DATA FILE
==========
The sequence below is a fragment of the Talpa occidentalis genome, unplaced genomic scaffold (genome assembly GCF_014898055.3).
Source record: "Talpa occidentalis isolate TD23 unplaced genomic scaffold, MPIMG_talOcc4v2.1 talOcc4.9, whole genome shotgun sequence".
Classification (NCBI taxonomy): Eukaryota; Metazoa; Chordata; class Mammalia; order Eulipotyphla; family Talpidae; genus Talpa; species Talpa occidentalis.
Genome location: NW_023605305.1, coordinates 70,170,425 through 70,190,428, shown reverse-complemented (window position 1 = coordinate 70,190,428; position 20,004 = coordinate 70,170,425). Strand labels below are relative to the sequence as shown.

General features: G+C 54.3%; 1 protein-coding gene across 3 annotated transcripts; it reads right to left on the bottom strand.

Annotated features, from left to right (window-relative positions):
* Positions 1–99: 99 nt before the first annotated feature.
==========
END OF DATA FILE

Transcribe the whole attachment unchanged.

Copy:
The sequence below is a fragment of the Talpa occidentalis genome, unplaced genomic scaffold (genome assembly GCF_014898055.3).
Source record: "Talpa occidentalis isolate TD23 unplaced genomic scaffold, MPIMG_talOcc4v2.1 talOcc4.9, whole genome shotgun sequence".
Classification (NCBI taxonomy): Eukaryota; Metazoa; Chordata; class Mammalia; order Eulipotyphla; family Talpidae; genus Talpa; species Talpa occidentalis.
Genome location: NW_023605305.1, coordinates 70,170,425 through 70,190,428, shown reverse-complemented (window position 1 = coordinate 70,190,428; position 20,004 = coordinate 70,170,425). Strand labels below are relative to the sequence as shown.

General features: G+C 54.3%; 1 protein-coding gene across 3 annotated transcripts; it reads right to left on the bottom strand.

Annotated features, from left to right (window-relative positions):
* Positions 1–99: 99 nt before the first annotated feature.